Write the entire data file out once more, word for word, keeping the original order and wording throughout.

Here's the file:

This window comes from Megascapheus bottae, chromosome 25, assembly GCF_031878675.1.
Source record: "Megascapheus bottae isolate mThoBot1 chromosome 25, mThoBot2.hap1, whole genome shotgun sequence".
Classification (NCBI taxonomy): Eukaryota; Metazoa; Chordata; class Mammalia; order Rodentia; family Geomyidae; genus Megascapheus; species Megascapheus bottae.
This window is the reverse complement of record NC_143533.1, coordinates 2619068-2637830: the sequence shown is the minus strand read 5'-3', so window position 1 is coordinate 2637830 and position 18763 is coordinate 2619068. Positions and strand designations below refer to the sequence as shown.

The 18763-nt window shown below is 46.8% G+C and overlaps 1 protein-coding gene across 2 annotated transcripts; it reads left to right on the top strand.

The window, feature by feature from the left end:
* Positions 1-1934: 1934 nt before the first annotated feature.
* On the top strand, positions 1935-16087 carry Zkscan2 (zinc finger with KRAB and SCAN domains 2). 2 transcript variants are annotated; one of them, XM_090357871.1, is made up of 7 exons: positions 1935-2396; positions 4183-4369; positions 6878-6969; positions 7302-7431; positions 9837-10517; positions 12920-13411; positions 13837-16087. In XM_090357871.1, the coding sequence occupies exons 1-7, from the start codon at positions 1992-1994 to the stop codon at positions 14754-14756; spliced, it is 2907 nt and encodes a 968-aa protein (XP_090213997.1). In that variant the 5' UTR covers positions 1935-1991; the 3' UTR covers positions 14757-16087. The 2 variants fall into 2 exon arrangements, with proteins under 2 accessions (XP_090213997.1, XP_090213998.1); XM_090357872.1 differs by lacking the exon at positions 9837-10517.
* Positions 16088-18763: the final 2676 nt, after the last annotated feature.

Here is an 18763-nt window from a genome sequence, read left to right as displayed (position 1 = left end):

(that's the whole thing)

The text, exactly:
This window comes from Megascapheus bottae, chromosome 25, assembly GCF_031878675.1.
Source record: "Megascapheus bottae isolate mThoBot1 chromosome 25, mThoBot2.hap1, whole genome shotgun sequence".
Classification (NCBI taxonomy): Eukaryota; Metazoa; Chordata; class Mammalia; order Rodentia; family Geomyidae; genus Megascapheus; species Megascapheus bottae.
This window is the reverse complement of record NC_143533.1, coordinates 2619068-2637830: the sequence shown is the minus strand read 5'-3', so window position 1 is coordinate 2637830 and position 18763 is coordinate 2619068. Positions and strand designations below refer to the sequence as shown.

The 18763-nt window shown below is 46.8% G+C and overlaps 1 protein-coding gene across 2 annotated transcripts; it reads left to right on the top strand.

The window, feature by feature from the left end:
* Positions 1-1934: 1934 nt before the first annotated feature.
* On the top strand, positions 1935-16087 carry Zkscan2 (zinc finger with KRAB and SCAN domains 2). 2 transcript variants are annotated; one of them, XM_090357871.1, is made up of 7 exons: positions 1935-2396; positions 4183-4369; positions 6878-6969; positions 7302-7431; positions 9837-10517; positions 12920-13411; positions 13837-16087. In XM_090357871.1, the coding sequence occupies exons 1-7, from the start codon at positions 1992-1994 to the stop codon at positions 14754-14756; spliced, it is 2907 nt and encodes a 968-aa protein (XP_090213997.1). In that variant the 5' UTR covers positions 1935-1991; the 3' UTR covers positions 14757-16087. The 2 variants fall into 2 exon arrangements, with proteins under 2 accessions (XP_090213997.1, XP_090213998.1); XM_090357872.1 differs by lacking the exon at positions 9837-10517.
* Positions 16088-18763: the final 2676 nt, after the last annotated feature.

Here is an 18763-nt window from a genome sequence, read left to right as displayed (position 1 = left end):